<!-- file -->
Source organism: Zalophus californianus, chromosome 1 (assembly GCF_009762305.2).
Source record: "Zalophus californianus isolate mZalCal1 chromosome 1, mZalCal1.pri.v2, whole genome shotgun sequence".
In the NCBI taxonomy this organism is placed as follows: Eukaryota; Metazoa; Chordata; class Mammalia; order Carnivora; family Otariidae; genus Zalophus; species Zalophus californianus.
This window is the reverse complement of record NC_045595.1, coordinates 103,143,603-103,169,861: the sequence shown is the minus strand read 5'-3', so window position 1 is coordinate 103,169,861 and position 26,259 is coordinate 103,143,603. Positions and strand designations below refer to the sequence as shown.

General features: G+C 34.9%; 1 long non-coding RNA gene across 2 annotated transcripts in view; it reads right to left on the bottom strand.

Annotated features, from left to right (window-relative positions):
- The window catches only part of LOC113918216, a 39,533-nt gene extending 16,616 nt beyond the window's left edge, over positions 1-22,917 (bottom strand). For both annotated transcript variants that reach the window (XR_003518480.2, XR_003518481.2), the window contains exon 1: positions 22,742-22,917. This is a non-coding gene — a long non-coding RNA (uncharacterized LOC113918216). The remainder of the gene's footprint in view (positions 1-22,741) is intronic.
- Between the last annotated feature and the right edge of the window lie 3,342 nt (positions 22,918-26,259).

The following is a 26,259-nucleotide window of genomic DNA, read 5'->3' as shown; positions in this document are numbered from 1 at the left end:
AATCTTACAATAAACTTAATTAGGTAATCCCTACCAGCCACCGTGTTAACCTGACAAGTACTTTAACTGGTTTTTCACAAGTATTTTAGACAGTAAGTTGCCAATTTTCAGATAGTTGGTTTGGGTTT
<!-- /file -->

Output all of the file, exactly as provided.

Source organism: Zalophus californianus, chromosome 1 (assembly GCF_009762305.2).
Source record: "Zalophus californianus isolate mZalCal1 chromosome 1, mZalCal1.pri.v2, whole genome shotgun sequence".
In the NCBI taxonomy this organism is placed as follows: Eukaryota; Metazoa; Chordata; class Mammalia; order Carnivora; family Otariidae; genus Zalophus; species Zalophus californianus.
This window is the reverse complement of record NC_045595.1, coordinates 103,143,603-103,169,861: the sequence shown is the minus strand read 5'-3', so window position 1 is coordinate 103,169,861 and position 26,259 is coordinate 103,143,603. Positions and strand designations below refer to the sequence as shown.

General features: G+C 34.9%; 1 long non-coding RNA gene across 2 annotated transcripts in view; it reads right to left on the bottom strand.

Annotated features, from left to right (window-relative positions):
- The window catches only part of LOC113918216, a 39,533-nt gene extending 16,616 nt beyond the window's left edge, over positions 1-22,917 (bottom strand). For both annotated transcript variants that reach the window (XR_003518480.2, XR_003518481.2), the window contains exon 1: positions 22,742-22,917. This is a non-coding gene — a long non-coding RNA (uncharacterized LOC113918216). The remainder of the gene's footprint in view (positions 1-22,741) is intronic.
- Between the last annotated feature and the right edge of the window lie 3,342 nt (positions 22,918-26,259).

The following is a 26,259-nucleotide window of genomic DNA, read 5'->3' as shown; positions in this document are numbered from 1 at the left end:
AATCTTACAATAAACTTAATTAGGTAATCCCTACCAGCCACCGTGTTAACCTGACAAGTACTTTAACTGGTTTTTCACAAGTATTTTAGACAGTAAGTTGCCAATTTTCAGATAGTTGGTTTGGGTTT